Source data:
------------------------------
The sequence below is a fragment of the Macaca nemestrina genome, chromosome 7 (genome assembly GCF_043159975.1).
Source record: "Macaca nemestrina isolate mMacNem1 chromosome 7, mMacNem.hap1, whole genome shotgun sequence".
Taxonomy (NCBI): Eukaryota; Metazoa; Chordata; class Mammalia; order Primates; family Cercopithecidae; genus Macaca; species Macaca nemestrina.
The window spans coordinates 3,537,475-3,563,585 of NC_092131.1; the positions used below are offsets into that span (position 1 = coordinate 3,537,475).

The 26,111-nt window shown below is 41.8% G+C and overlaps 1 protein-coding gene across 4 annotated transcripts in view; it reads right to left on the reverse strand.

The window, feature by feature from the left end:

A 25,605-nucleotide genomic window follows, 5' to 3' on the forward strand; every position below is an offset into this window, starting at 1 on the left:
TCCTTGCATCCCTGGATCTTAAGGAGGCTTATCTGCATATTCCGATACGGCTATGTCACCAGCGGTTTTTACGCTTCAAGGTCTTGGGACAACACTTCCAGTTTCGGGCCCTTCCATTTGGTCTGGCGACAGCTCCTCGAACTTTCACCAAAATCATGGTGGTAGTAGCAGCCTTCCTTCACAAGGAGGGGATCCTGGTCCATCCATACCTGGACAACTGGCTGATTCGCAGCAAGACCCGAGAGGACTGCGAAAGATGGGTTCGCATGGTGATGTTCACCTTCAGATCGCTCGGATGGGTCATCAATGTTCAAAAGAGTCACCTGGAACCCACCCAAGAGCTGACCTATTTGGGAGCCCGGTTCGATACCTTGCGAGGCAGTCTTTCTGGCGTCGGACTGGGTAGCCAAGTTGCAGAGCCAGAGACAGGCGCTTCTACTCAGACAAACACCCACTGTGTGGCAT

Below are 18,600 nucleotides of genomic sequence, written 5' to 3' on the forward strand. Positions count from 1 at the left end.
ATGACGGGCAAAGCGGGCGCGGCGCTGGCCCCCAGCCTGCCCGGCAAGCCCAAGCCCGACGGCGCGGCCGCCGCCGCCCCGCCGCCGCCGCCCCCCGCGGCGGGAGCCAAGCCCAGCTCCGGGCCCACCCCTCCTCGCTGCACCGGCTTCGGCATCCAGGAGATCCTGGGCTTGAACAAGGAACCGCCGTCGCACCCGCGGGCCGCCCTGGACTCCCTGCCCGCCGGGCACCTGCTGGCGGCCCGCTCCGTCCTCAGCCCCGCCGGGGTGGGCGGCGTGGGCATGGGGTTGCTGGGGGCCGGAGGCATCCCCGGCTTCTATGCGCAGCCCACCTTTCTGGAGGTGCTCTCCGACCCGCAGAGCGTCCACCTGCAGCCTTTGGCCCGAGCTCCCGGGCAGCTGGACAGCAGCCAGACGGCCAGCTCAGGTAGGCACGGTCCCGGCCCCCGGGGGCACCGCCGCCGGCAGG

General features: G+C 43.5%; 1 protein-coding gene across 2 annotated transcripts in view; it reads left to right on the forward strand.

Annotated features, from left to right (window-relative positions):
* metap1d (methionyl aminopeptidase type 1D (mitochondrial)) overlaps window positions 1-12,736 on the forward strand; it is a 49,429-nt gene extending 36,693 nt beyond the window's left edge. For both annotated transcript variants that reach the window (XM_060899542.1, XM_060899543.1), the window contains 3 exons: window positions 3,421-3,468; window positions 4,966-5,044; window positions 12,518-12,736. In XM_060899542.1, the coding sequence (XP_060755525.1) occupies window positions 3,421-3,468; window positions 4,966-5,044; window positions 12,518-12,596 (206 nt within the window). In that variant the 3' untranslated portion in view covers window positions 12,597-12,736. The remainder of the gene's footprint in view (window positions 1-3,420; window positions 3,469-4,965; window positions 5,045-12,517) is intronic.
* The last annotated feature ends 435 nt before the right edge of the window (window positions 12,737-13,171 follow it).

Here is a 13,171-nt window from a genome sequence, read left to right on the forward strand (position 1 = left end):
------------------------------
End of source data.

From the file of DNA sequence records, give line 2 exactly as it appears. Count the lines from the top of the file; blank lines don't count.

Source record: "Macaca nemestrina isolate mMacNem1 chromosome 7, mMacNem.hap1, whole genome shotgun sequence".